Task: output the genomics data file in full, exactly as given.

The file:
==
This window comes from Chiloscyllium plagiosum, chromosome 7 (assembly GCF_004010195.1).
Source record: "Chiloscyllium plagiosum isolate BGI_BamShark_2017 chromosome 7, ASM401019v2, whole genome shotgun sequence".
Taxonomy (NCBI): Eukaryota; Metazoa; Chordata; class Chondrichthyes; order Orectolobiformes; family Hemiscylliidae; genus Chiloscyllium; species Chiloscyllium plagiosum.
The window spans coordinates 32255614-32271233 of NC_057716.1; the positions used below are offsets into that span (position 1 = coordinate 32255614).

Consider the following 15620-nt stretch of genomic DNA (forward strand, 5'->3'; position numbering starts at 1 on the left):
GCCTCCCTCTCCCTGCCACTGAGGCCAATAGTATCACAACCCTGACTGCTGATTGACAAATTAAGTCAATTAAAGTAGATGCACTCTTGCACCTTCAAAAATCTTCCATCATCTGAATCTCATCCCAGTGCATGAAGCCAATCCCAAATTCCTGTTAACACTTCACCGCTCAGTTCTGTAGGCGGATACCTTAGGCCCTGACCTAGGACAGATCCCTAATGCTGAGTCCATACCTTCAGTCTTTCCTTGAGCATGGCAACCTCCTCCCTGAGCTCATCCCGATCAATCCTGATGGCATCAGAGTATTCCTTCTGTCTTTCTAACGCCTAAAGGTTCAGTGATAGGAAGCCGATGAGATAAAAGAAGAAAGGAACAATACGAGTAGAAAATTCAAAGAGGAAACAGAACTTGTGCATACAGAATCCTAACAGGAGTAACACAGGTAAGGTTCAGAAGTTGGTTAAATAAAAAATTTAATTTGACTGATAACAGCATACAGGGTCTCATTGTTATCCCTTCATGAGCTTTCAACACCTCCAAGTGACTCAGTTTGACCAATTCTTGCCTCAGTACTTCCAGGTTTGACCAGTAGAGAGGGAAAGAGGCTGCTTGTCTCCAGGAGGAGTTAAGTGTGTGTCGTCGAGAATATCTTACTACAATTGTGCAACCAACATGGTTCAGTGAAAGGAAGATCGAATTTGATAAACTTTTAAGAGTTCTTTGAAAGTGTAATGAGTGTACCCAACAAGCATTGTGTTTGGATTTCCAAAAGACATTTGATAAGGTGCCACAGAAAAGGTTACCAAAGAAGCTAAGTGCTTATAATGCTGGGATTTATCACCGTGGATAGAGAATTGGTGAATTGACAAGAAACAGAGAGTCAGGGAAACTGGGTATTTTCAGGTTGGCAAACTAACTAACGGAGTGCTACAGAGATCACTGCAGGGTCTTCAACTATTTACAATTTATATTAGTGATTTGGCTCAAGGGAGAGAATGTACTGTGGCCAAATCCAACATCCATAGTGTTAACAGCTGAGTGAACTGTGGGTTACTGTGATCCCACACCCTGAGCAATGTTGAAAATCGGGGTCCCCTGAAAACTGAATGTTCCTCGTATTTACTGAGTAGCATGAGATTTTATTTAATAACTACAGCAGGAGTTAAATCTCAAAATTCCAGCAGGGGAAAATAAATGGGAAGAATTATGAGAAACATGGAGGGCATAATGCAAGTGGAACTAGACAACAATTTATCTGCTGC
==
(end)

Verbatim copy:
This window comes from Chiloscyllium plagiosum, chromosome 7 (assembly GCF_004010195.1).
Source record: "Chiloscyllium plagiosum isolate BGI_BamShark_2017 chromosome 7, ASM401019v2, whole genome shotgun sequence".
Taxonomy (NCBI): Eukaryota; Metazoa; Chordata; class Chondrichthyes; order Orectolobiformes; family Hemiscylliidae; genus Chiloscyllium; species Chiloscyllium plagiosum.
The window spans coordinates 32255614-32271233 of NC_057716.1; the positions used below are offsets into that span (position 1 = coordinate 32255614).

Consider the following 15620-nt stretch of genomic DNA (forward strand, 5'->3'; position numbering starts at 1 on the left):
GCCTCCCTCTCCCTGCCACTGAGGCCAATAGTATCACAACCCTGACTGCTGATTGACAAATTAAGTCAATTAAAGTAGATGCACTCTTGCACCTTCAAAAATCTTCCATCATCTGAATCTCATCCCAGTGCATGAAGCCAATCCCAAATTCCTGTTAACACTTCACCGCTCAGTTCTGTAGGCGGATACCTTAGGCCCTGACCTAGGACAGATCCCTAATGCTGAGTCCATACCTTCAGTCTTTCCTTGAGCATGGCAACCTCCTCCCTGAGCTCATCCCGATCAATCCTGATGGCATCAGAGTATTCCTTCTGTCTTTCTAACGCCTAAAGGTTCAGTGATAGGAAGCCGATGAGATAAAAGAAGAAAGGAACAATACGAGTAGAAAATTCAAAGAGGAAACAGAACTTGTGCATACAGAATCCTAACAGGAGTAACACAGGTAAGGTTCAGAAGTTGGTTAAATAAAAAATTTAATTTGACTGATAACAGCATACAGGGTCTCATTGTTATCCCTTCATGAGCTTTCAACACCTCCAAGTGACTCAGTTTGACCAATTCTTGCCTCAGTACTTCCAGGTTTGACCAGTAGAGAGGGAAAGAGGCTGCTTGTCTCCAGGAGGAGTTAAGTGTGTGTCGTCGAGAATATCTTACTACAATTGTGCAACCAACATGGTTCAGTGAAAGGAAGATCGAATTTGATAAACTTTTAAGAGTTCTTTGAAAGTGTAATGAGTGTACCCAACAAGCATTGTGTTTGGATTTCCAAAAGACATTTGATAAGGTGCCACAGAAAAGGTTACCAAAGAAGCTAAGTGCTTATAATGCTGGGATTTATCACCGTGGATAGAGAATTGGTGAATTGACAAGAAACAGAGAGTCAGGGAAACTGGGTATTTTCAGGTTGGCAAACTAACTAACGGAGTGCTACAGAGATCACTGCAGGGTCTTCAACTATTTACAATTTATATTAGTGATTTGGCTCAAGGGAGAGAATGTACTGTGGCCAAATCCAACATCCATAGTGTTAACAGCTGAGTGAACTGTGGGTTACTGTGATCCCACACCCTGAGCAATGTTGAAAATCGGGGTCCCCTGAAAACTGAATGTTCCTCGTATTTACTGAGTAGCATGAGATTTTATTTAATAACTACAGCAGGAGTTAAATCTCAAAATTCCAGCAGGGGAAAATAAATGGGAAGAATTATGAGAAACATGGAGGGCATAATGCAAGTGGAACTAGACAACAATTTATCTGCTGC